The Classic South Region is hosting a historic church tour on June 16th. The bus will depart from the Greensboro Home Depot at 9am and go through rural east Georgia. There will be seven stops along the way to tour historic churches tucked away but not forgotten. Not only will you get to go inside the churches and hear about their humble beginnings, you'll be inspired by songs and words from some of the chancels and pulpits. Snacks and lunch are included. For more information and tickets, click here.
SAVE THE DATE: Friday, June 16, 2017 from 9:00 AM to 3:30 PM
Here’s a peek at what is to come on the tour:
Originally serving as Mercer University’s chapel from 1845 to the university’s relocation in 1871, Penfield Baptist is the epitome of a true ‘historical rural church of Georgia.’ This gorgeous Greek inspired church possesses both beauty and rich history.
This church is unique in that records show two buildings stood on the site prior to the current building, which was erected sometime between 1810 and 1812. In the early years, the building was meant for all Christian denominations, but only Methodist records have been found. The land is also the resting place for many ancestors of well-known Georgia families such as the founder of the Coca-Cola company, Asa G. Candler.
This church inherited its name from one of the oldest villages in Georgia, Powelton. This village was a large and prominent community in the nineteenth century, but most records point to a Baptist church, making this Methodist church a bit of a mystery. The current building is not the original, but is believed to be standing on the original site based on its cemetery age and location.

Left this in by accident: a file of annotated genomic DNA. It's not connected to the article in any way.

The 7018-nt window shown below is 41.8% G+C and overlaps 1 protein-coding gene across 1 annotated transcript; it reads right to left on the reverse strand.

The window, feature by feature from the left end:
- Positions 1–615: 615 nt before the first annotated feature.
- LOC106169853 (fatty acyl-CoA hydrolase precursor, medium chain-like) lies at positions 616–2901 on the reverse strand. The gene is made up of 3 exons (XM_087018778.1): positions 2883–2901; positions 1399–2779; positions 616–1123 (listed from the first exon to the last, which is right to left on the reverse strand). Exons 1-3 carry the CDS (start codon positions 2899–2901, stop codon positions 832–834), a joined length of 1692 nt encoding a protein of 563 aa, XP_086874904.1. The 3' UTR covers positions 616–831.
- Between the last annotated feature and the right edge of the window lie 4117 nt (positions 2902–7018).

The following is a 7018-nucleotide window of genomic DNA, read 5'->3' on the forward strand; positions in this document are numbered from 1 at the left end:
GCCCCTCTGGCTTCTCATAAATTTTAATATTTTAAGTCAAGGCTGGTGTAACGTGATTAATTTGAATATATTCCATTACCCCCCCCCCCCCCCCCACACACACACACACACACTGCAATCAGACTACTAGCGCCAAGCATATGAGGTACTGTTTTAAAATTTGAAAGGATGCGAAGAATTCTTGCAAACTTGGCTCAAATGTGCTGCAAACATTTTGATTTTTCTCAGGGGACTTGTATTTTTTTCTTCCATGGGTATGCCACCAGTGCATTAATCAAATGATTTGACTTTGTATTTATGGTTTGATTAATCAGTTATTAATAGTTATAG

This church was organized in 1813 by Rev. Beman. The original structure remains on the site and has recently received renovations. Rumor has it, the University of Georgia almost set roots in this community, but instead went to Athens.
This is one of the most unique churches on the tour located between Crawfordville and Powelton. It’s hard to miss this Baptist church from 1899 thanks to two towers at the front. It is actually in need of serious repair in order to restore the church that was built by freed slaves.
Barnett Methodist is home to a formerly vibrant community in the 1830’s. Barnett was a village that appeared along the railroad line from August to Atlanta, making it a depot and watering station. Now, most of the community is gone with the exception of this church.
This stop on the tour is quite unique as it is the oldest Catholic church in Georgia in 1792. The original structure was moved once in 1877, but the building standing today was built in 1883. The church is a reminder of the community that once thrived in the town of Sharon.
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